THE face of a young man dating from the Copper Age, whose skeleton was discovered at Boatbridge Quarry in Thankerton, has been recreated by experts at the University of Dundee.
The image is on show to the public at the newly opened Biggar & Upper Clydesdale Museum.
The man’s skeleton was found in a stone cist at Boatbridge Quarry, Thankerton in 1970. He was unusually tall, thought to be aged between 18 and 25, and found lying in a crouched position. The remains were radiocarbon dated to between 2460BC and 2140BC.
The cist contained a finely-decorated Beaker which had held food or drink for the deceased’s journey int the Afterlife. The pot and skeleton are curated by National Museums Scotland.
Working from detailed analysis of the skull, specialists in the Centre for Anatomy and Human Identification (CAHID) at the University of Dundee, one of the world’s leading centres for facial reconstruction, have created a reconstruction of the man’s face.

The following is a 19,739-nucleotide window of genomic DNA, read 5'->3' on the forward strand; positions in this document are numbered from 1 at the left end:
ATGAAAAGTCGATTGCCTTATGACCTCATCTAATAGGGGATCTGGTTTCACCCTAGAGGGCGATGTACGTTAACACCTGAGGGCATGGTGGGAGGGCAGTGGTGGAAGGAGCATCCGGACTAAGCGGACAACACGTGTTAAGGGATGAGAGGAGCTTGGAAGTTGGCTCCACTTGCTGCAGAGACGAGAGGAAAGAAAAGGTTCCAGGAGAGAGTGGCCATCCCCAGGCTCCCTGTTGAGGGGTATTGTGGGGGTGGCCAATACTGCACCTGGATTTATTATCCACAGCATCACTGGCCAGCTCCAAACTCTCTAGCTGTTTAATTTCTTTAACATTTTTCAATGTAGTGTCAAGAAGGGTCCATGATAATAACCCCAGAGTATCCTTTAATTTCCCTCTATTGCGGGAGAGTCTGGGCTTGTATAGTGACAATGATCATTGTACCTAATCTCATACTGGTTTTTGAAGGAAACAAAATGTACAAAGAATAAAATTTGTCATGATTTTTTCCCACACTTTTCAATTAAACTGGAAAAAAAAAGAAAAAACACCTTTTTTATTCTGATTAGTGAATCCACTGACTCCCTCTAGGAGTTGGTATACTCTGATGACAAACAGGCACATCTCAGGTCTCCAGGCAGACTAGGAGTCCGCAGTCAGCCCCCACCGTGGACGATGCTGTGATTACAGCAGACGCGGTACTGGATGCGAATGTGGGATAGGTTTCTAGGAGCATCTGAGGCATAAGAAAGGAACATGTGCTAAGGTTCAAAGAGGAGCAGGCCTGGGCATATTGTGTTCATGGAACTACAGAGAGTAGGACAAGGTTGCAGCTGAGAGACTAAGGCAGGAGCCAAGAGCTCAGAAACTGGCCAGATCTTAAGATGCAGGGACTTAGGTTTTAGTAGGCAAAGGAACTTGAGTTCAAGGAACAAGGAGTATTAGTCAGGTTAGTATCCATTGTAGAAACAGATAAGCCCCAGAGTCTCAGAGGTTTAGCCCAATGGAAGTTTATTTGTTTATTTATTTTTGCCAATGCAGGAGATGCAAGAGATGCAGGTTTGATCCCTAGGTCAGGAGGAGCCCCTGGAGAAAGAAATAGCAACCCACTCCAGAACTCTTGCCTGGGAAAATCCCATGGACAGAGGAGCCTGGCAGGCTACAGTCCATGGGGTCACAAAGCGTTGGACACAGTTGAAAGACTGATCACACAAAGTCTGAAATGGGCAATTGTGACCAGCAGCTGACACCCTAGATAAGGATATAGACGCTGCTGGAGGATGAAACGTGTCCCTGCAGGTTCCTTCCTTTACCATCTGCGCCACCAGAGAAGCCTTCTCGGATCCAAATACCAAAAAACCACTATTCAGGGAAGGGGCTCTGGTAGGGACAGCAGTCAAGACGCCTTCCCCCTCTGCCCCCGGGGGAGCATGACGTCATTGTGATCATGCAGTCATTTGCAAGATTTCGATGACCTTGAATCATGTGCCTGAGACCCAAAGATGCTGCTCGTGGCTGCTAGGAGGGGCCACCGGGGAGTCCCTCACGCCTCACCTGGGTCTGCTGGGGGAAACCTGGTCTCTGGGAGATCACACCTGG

“Given its age, the skeleton of Thankerton Man was in excellent condition, which allowed us to get a strong impression of how he may have looked,” said Caroline Erolin, Lecturer in Forensic and Medical Art at CAHID.
“Once we built the basic shape of his face we then looked at historical data to get a better idea of how a man would have looked at that time. For instance, we know they had the ability to shave.”
The estimated height of the man was around 1.8 metres (5 feet 11 inches), which is regarded as tall in Copper Age terms.
Dr Alison Sheridan, Principal Curator of Early Prehistory at National Museums Scotland, who provided archaeological advice, adds “This is a magnificent piece of work that really brings the past to light. It has spurred us on to arrange the DNA analysis of this man’s remains.”